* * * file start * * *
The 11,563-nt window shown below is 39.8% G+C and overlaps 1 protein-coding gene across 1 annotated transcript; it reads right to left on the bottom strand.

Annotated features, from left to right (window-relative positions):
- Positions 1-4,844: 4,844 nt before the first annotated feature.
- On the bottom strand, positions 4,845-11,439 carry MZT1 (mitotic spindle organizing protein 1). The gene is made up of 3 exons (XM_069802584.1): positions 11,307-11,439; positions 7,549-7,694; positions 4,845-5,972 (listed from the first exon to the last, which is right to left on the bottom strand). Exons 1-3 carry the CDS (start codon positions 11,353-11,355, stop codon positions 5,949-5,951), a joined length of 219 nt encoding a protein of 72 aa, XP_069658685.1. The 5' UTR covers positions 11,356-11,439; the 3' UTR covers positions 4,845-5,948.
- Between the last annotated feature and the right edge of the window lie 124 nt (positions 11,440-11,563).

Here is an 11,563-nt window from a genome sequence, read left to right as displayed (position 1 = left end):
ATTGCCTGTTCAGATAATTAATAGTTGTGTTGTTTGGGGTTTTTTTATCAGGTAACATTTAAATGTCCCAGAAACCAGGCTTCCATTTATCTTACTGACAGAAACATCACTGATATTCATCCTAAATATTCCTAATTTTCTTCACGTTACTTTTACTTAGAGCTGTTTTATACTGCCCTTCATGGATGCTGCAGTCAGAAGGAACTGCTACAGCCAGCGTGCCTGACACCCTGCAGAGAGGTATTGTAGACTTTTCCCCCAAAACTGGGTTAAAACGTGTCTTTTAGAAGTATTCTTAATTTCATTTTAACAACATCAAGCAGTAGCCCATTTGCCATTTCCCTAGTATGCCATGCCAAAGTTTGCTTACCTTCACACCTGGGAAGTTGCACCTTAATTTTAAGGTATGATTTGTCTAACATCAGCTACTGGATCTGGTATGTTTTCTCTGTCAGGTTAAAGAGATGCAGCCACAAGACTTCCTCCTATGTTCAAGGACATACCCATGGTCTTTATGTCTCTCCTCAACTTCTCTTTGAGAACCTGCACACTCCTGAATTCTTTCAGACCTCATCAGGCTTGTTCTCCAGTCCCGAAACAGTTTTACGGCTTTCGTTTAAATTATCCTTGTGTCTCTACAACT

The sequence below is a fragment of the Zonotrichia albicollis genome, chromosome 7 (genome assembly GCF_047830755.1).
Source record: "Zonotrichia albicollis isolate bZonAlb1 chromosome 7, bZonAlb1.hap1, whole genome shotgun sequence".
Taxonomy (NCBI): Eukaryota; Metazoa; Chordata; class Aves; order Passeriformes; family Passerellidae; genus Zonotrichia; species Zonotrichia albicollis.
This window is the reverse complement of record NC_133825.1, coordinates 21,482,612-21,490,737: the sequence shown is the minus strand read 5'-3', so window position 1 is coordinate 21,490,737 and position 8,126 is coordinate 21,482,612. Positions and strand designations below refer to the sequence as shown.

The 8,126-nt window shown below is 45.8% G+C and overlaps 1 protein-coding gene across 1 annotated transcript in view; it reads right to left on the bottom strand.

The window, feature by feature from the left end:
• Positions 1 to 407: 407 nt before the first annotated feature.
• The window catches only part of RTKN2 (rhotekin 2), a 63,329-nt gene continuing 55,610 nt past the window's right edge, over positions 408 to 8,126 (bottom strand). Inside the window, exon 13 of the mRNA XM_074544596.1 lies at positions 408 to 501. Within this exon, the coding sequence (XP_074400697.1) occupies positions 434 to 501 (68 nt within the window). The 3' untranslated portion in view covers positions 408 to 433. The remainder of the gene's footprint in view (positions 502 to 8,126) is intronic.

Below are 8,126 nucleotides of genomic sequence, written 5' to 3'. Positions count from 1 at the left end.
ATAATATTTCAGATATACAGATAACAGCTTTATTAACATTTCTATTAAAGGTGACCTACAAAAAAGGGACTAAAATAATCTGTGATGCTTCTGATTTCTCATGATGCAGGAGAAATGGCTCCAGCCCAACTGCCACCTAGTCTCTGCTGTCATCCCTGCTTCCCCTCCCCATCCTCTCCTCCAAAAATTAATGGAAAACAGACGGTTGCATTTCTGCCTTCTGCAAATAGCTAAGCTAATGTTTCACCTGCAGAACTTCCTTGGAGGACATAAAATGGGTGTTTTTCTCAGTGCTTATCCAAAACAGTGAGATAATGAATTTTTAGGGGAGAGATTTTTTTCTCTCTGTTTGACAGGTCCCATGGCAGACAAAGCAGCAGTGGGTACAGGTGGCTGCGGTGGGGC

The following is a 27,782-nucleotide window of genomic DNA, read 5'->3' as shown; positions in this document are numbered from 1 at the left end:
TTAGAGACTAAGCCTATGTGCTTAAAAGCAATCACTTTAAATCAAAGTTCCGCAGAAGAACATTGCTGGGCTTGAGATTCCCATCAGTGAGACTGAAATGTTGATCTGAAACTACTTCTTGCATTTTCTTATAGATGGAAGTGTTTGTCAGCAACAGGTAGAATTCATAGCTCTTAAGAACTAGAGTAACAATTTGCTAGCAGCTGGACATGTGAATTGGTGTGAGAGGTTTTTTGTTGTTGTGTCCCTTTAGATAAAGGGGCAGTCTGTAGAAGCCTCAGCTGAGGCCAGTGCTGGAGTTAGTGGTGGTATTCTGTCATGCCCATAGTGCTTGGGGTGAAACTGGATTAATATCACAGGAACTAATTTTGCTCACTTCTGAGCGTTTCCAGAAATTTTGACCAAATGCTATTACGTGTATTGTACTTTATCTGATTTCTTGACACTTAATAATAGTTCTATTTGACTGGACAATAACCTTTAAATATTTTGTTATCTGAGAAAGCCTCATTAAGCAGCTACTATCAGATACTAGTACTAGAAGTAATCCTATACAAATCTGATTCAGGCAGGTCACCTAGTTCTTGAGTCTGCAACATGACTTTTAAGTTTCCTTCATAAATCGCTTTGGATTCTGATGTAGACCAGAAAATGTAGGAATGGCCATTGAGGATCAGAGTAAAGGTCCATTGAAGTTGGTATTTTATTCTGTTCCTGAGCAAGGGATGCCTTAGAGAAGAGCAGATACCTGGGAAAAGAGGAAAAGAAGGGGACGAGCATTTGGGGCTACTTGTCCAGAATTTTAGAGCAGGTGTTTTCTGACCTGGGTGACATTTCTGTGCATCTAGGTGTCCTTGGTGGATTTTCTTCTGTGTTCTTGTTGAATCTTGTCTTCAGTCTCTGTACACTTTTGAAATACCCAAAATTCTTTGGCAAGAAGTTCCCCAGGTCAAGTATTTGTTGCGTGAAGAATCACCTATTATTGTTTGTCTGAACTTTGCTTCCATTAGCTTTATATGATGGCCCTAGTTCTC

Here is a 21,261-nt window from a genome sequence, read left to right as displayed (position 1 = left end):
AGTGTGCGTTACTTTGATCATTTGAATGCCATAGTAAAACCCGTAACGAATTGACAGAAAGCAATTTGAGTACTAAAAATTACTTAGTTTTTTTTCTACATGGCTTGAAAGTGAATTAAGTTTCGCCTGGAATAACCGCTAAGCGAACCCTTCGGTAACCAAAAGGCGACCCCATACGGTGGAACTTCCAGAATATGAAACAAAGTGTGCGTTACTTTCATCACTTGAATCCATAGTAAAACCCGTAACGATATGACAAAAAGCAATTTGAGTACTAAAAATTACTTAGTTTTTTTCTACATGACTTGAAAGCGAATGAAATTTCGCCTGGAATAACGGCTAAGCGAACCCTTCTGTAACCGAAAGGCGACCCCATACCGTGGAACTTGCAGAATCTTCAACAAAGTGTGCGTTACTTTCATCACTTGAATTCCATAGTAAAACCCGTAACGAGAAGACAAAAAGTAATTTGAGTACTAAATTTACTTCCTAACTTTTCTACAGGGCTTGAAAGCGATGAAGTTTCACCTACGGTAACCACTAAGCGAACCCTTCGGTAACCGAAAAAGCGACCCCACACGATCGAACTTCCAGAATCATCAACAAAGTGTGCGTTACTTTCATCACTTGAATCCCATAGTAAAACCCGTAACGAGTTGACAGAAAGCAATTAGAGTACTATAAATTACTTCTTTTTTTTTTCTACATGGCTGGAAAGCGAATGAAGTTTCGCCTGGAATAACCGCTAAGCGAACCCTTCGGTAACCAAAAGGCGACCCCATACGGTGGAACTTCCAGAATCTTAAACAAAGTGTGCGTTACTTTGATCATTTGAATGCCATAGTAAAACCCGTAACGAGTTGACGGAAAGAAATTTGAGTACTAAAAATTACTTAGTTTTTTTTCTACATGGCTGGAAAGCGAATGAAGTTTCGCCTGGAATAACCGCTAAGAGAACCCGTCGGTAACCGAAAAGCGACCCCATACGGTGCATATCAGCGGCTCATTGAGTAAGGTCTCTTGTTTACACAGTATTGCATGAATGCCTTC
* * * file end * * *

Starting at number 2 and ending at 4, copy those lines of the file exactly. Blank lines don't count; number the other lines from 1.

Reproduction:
Annotated features, from left to right (window-relative positions):
- Positions 1-4,844: 4,844 nt before the first annotated feature.
- On the bottom strand, positions 4,845-11,439 carry MZT1 (mitotic spindle organizing protein 1). The gene is made up of 3 exons (XM_069802584.1): positions 11,307-11,439; positions 7,549-7,694; positions 4,845-5,972 (listed from the first exon to the last, which is right to left on the bottom strand). Exons 1-3 carry the CDS (start codon positions 11,353-11,355, stop codon positions 5,949-5,951), a joined length of 219 nt encoding a protein of 72 aa, XP_069658685.1. The 5' UTR covers positions 11,356-11,439; the 3' UTR covers positions 4,845-5,948.